26/07/2021 Briefing

Differential Pricing

Differential pricing is the practice of charging customers different premiums for reasons other than risk and cost of service. It includes a range of tools, which combine information about expected claims experience and customer behaviour, for example, the likelihood of the consumer shopping around.

The Central Bank has noted that the practice is widely used across a range of markets and, can bring benefits for consumers. For example, it can encourage competition and open up access to the market for consumers who may be unwilling to accept a single price point. However, according to the Central Bank it can also harm consumers if it is used to increase prices by stealth or if it affects vulnerable groups or those who are less likely to shop around for their insurance.

Two main types of differential pricing are specifically identified by the Central Bank:

  • Price Walking: This is the practice of customers being charged higher premiums as time goes on and the costs to the insurer of the policy reduce; and
  • Dual Pricing: This is the practice of treating new customers and customers renewing their policies differently, for reasons other than risk and cost of service.

The Review

In January 2020, the Central Bank commenced a review on differential pricing the private car and home insurance markets. The review involved a market analysis of the 11 relevant insurance providers together, including 44 inspections, an analysis of almost 11 million policy records, and information gathering from consumers themselves in the form of a survey of 5,500 consumers.

Following the initial market analysis phase of the review, a Dear CEO letter to insurance providers in September 2020, highlighting initial observations and requirements. An Interim Report was published in December 2020 and concluded that the majority of firms apply some form of differential pricing.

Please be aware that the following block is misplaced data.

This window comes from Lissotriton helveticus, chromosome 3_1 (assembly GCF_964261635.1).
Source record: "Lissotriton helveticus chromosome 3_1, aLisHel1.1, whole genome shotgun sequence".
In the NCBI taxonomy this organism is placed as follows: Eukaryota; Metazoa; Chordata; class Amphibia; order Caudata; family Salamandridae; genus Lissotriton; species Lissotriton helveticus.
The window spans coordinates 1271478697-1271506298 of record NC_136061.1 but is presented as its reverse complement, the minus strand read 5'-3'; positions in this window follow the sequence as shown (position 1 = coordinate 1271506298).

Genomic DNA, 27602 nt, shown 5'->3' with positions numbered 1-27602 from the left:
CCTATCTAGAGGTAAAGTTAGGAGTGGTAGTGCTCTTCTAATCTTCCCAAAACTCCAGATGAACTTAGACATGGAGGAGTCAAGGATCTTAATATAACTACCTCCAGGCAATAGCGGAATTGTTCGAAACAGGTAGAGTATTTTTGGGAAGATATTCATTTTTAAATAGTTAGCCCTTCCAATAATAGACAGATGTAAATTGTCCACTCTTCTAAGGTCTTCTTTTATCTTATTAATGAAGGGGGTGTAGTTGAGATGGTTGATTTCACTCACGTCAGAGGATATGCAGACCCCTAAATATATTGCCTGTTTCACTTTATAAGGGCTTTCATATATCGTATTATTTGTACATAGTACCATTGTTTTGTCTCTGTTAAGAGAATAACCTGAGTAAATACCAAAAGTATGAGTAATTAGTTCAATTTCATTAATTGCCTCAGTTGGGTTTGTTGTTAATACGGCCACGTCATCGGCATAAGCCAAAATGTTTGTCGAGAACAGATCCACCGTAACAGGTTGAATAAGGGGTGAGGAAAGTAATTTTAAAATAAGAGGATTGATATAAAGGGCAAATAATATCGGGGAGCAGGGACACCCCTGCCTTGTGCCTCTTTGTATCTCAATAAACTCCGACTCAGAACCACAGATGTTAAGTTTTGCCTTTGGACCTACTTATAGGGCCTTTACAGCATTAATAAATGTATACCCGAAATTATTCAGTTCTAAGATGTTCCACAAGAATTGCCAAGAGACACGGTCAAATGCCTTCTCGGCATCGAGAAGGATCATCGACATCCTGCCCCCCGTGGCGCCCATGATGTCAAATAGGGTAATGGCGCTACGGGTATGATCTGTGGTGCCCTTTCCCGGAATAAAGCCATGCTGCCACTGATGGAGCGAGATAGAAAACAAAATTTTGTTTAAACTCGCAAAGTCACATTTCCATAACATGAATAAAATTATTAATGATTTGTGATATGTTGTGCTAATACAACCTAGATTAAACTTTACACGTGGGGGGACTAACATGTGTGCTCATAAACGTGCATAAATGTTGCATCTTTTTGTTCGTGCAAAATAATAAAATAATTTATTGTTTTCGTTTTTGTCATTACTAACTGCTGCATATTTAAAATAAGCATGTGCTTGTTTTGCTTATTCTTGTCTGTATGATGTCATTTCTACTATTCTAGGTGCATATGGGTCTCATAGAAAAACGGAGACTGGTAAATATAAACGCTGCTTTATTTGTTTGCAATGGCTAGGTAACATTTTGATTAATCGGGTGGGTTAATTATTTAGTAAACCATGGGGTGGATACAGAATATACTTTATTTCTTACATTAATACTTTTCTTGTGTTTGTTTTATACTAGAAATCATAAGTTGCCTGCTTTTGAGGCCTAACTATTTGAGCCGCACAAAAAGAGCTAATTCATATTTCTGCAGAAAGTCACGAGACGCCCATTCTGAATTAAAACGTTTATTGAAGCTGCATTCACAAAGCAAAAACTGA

The Central Bank has now identified practices that are resulting in unfair outcomes for some consumers in the private motor and home insurance markets. These include instances where premiums paid by policyholders deviate significantly from the actual costs to the insurer of providing the policy cover. This actual premium to insurer cost ratio increases the longer a customer remains with their insurer. There is also a significant lack of oversight on pricing practices and a lack of transparency on automatic renewals.

Central Bank Proposals

The Central Bank has proposed a number of measures to strengthen the consumer protection framework by amending the Consumer Protection Code 2012 (the “CPC”). These include:

  • Price Walking

The Central Bank proposes a ban on the practice of price walking in private car and home insurance, meaning that insurers cannot charge consumers who are on their second or subsequent renewal a premium that is higher than they would have charged them if they were a one year renewal customer at that point in time. Where new customers are offered a lower price to attract their business, it should be a requirement that this is clearly disclosed to them that it includes a new business discount.

  • Oversight of Pricing Practices

Providers of motor and home insurance would have to review pricing policies and processes on an annual basis. A written record of the review would have to be maintained and actions taken to review any deficiencies identified.

  • Automatic Renewals

New requirements would be introduced in relation to automatic renewals. This includes written consumer consent for the automatic renewal of insurance contracts.

In addition to these main proposals, the Central Bank intends to address specific additional problems in relation to complaints resolution, vulnerable customers and customer transparency as part of the overall review of the CPC, which is currently underway and a consultation on the CPC review is expected to be launched in Q4 of this year. The review raised concerns that firms are not classifying, categorising and recording complaints appropriately. While there was no evidence that vulnerable customers are specifically harmed by differential pricing, it was evident that firms do not fully consider the effect of pricing practices on vulnerable customers, potentially giving rise to adverse outcomes for them.

Next Steps

The policy proposals and text of the amendments to the CPC are set out in a public consultation document which is included as part of the report. The consultation process will be open until 22 October 2021. Submissions can be made by email to consumerprotectionpolicy@centralbank.ie. Following the consultation, the Central Bank intends to finalise the measures early next year and they will apply to insurers from 1 July 2022.